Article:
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Hale Library: Charities -- 7th-Grade Inquiry Project

Don't be a Scrooge!

Which charity would you choose to personally become involved with as a volunteer, to donate to, or to spread the word about?

Project Timeline

Day One -- Students will be introduced to the project.  They will brainstorm possible issues and problems faced by their generation in the future.  They will define charities and spend the rest of the period "marinating" in print and electronic resources about local, national, and international charities. 

Day Two -- Students will solidify their charity choice.  They will brainstorm a "grocery-list" of possible questions that will help them find the right kind of information to have a persuasive presentation at the end.  Students will learn about evaluating sources.

Day Three -- Students will discuss how to read text for information.  They will review how to take notes, and they will learn which information needs to be recorded for citations.  Student will then read a variety of print and electronic resources for information and take notes.

Day Four -- Students will read more and take more notes.

Day Five -- Students will finish reading and taking notes.  They will learn how to take their citation information and change it into a Works Cited page.


Day Six -- Students will use their notes to write a summary about their charity.  This is the rough draft stage.

Day Seven -- Students will finish their rough draft and peer edit someone else's summary.

Day Eight -- Students will receive their rough draft back, revise it, and write a final draft.

Day Nine -- Students will turn their final drafts into the teacher.  They will begin using the information they have gathered to create a presentation.

Day Ten -- Students will continue to work on their presentations.


Day 11 -- Students will begin presenting to their peers in the library.

Day 12 -- Students will finish presenting to their peers in the library.  They will complete a self-evaluation survey.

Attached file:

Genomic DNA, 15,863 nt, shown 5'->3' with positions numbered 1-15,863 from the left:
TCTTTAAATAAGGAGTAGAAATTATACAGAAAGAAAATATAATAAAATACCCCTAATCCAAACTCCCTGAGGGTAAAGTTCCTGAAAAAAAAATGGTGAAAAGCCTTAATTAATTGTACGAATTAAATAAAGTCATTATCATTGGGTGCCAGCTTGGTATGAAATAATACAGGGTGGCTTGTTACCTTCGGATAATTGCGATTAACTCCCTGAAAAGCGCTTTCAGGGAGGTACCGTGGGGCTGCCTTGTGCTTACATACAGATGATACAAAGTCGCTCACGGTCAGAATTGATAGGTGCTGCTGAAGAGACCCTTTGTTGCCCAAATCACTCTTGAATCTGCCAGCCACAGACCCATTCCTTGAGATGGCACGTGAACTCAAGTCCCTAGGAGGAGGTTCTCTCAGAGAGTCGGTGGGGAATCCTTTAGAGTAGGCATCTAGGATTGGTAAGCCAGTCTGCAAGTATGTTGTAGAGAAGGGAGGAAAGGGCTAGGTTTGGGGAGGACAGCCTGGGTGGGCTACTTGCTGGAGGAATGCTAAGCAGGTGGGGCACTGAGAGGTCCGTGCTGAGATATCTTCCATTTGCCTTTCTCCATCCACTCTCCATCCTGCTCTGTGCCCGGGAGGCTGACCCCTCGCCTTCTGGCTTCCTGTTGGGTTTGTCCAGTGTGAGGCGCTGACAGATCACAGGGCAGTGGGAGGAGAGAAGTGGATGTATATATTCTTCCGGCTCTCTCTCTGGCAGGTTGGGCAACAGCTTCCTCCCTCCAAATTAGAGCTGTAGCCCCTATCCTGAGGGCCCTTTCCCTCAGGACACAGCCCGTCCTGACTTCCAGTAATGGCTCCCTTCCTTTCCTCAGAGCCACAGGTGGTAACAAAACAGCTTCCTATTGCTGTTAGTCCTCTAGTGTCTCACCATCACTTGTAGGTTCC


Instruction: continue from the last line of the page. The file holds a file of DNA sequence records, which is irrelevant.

What is the project all about?

Are you persuasive?

Do you win arguments?


During this project, you will create a powerful presentation (with visual, written, and verbal elements) to convinces others to get active in a charity of your choice.

In other words...

You will investigate this inquiry question --

Which charity would you choose to personally become involved with as a volunteer, to donate to, or to spread the word about?

What research process will be used?

Students (with the assistance of their classroom teacher and the school's librarian) will be using a research process called the Big 6+ Inquiry Process.  This process teaches the students the steps to follow any time they need to do research or want to find the best answer to a question.  Here are the steps:

1. Task Definition -- What is my research question? 

2. Information Seeking -- What kind of information will help me answer this question?

3. Location & Access -- Where can I find this information?

4. Use of Information -- Which information (that I have found) helps me answer my research question?

5. Synthesis -- How can I show others the information that I have found?

6.  Self-Evaluation -- How did I do?

Some of the skills the students will be working on include (1) generating a focused and manageable research question (2) evaluating sources (3) developing methods for organizing their research (4) reading text for information (5) taking notes (6) recording citation information (7) writing in-text citations and Work Cited pages (8) using notes to synthesis new opinions and products (9) writing a summary (10) creating a presentation (11) being a good audience member and (12) evaluating how they did.  WHEW!


Presentation Ideas

Presentations need to include a visual component, a written component, and an oral component. They should include 8 - 10 elements that describe what your charity does and how people can support the charity.  Be persuasive.  This is your chance to demonstrate what you have learned about your charity.  Include your personal perspective.  Include facts about your charity.  Some project ideas include (but are not limited to) making a brochure, a poster, a bookmark, or a Power Point.  Every student will be given three or four minutes to orally present their information to their classmates.  


Omaha Public Schools does not discriminate on the basis of race, color, national origin, religion, sex, marital status, sexual orientation, disability, age, genetic information, citizenship status, or economic status in its programs, activities and employment and provides equal access to the Boy Scouts and other designated youth groups. The following individual has been designated to address inquiries regarding the non-discrimination policies: Superintendent of Schools, 3215 Cuming Street, Omaha, NE 68131 (531-299-9822).

Las Escuelas Públicas de Omaha no discriminan basados en la raza, color, origen nacional, religión, sexo, estado civil, orientación sexual, discapacidad , edad, información genética, estado de ciudadanía, o estado económico, en sus programas, actividades y empleo, y provee acceso equitativo a los “Boy Scouts” y a otros grupos juveniles designados. La siguiente persona ha sido designada para atender estas inquietudes referentes a las pólizas de no discriminación: El Superintendente de las Escuelas, 3215 Cuming Street, Omaha, NE 68131 (531-299-9822).